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In the absence of work on the system, is there a closed form equation for the motion of a set of constrained rigid bodies (let's say, using Revolute (ie: simple pivot) constraints)?

If the bodies are fixed to the ground and subject to gravity, there definitely isn't. For instance, the double pendulum. But if no work is being done (ie: there are no non-constraint forces) does the motion allow a closed form? If so, how do you find it given the initial velocities and configuration of the system?

The center of mass of the system would have a linear velocity, for instance, as a consequence of Newton's second law. But the individual bodes themselves could have some very twisty motions.

I'm thinking it would have a form similar to the forward kinematics equation for a robot arm. That has the form $[\Theta_1] * (r_1 + [\Theta_2] * (r_2 + \ldots))$, where $r_i$ is the displacement from one link to the next and $[\Theta_i]$ is the rotation transform of a certain link.

EDIT: as an example, consider something like:

frisbee with pendulums

Are the motions of the central body and all the little pendulums expressible in a closed form assuming there's no gravity or motors or anything?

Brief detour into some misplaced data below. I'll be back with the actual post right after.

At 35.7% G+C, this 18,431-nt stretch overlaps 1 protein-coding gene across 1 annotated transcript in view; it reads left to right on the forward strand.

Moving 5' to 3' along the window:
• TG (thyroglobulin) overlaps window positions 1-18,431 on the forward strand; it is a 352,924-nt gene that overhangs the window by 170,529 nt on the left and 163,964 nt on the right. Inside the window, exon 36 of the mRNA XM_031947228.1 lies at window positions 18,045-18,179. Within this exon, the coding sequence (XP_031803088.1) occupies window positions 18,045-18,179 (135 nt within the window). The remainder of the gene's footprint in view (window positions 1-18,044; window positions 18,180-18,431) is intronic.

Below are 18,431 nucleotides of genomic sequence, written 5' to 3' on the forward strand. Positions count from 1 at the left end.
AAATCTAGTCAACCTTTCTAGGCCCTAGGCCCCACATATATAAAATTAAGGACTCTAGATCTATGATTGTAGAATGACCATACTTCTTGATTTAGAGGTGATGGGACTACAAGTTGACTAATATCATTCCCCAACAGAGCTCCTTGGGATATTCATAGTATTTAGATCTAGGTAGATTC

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  • $\begingroup$ Yes it is called the recursive newton euler equations. Look it up. $\endgroup$ – ja72 Jan 27 '14 at 19:38
  • $\begingroup$ I can still only find links to numerical methods to solve the ODE for systems being driven by outside forces. $\endgroup$ – Jay Lemmon Jan 27 '14 at 19:51
  • $\begingroup$ Follow course 6 here. If the external forcing is zero, then the method still stands. It is based on the principle of least action. $\endgroup$ – ja72 Jan 27 '14 at 19:55
  • $\begingroup$ BTW, there is a closed form solution to the double pendulum. In fact there are closed form solutions to lots of problems, it depends on your apetitle on when complex is too complex. $\endgroup$ – ja72 Jan 27 '14 at 19:58
  • $\begingroup$ By closed form I mean I want to find the configuration of the system in the future in constant time. So no iterative algorithms where the number of iterations depends on how far in to the future I want to find the configuration for. $\endgroup$ – Jay Lemmon Jan 27 '14 at 20:05
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The no work done requirement is translated at each prismatic joint as $$\vec{z} \cdot \vec{F} = 0$$ where $\vec{z}$ is the motion axis of the joint, and $\vec{F}$ the force vector through the joint. For a revolute joint the equation is $$\vec{z}\cdot \vec{\tau}=0$$ with $\vec{\tau}$ the torques through the joint.

If you have $N$ joints, these are $N$ equations to be solved for the $N$ joint accelerations $\ddot{q}$.

In general there is not analytic solution, only for special cases

NOTE: The rotational velocity vector resulting from a sequence of rotations $R_1 R_2 \ldots R_N$ is

$$\vec{\omega} = \dot{q}_1 \vec{z}_1 + R_1 \left( \dot{q}_2 \vec{z}_2 + R_2 \left( \ldots + R_{N-1} \dot{q}_N \vec{z}_N\right)\right) $$

Once the joint velocities $\dot{q}$ are known, the body velocities $\vec{\omega}$ are computed as above.

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